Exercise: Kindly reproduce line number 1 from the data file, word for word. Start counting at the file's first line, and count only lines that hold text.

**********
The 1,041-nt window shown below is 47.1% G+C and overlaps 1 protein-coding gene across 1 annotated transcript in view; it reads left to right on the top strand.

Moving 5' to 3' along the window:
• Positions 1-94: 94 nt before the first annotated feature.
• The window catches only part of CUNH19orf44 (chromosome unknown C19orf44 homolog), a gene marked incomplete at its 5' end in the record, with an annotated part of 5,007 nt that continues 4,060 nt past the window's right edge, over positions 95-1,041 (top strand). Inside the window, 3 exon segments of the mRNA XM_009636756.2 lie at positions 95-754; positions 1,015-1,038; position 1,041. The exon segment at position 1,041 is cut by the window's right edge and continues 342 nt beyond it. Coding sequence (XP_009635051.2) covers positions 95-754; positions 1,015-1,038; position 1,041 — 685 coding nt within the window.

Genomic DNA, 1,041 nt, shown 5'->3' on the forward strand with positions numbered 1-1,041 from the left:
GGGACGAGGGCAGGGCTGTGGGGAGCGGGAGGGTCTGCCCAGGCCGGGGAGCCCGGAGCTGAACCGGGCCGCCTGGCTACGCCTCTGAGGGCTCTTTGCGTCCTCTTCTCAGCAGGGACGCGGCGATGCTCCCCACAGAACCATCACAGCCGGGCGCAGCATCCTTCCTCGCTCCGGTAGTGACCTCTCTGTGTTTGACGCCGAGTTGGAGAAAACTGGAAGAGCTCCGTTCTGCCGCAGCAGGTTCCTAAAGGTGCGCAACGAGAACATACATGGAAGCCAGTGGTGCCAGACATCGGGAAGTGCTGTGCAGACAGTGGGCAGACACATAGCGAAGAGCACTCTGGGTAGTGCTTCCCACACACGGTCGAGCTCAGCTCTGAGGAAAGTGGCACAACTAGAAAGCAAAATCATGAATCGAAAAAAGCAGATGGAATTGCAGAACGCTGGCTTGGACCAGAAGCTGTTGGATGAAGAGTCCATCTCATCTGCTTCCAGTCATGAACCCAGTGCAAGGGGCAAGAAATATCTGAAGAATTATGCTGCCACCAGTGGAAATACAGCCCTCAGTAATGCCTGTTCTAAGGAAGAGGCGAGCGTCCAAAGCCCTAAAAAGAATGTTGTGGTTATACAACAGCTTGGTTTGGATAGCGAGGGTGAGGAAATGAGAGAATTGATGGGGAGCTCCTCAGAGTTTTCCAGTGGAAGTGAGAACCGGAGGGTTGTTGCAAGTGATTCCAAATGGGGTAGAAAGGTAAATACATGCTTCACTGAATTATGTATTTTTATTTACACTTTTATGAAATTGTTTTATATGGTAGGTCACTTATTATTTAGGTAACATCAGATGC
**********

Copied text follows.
The 1,041-nt window shown below is 47.1% G+C and overlaps 1 protein-coding gene across 1 annotated transcript in view; it reads left to right on the top strand.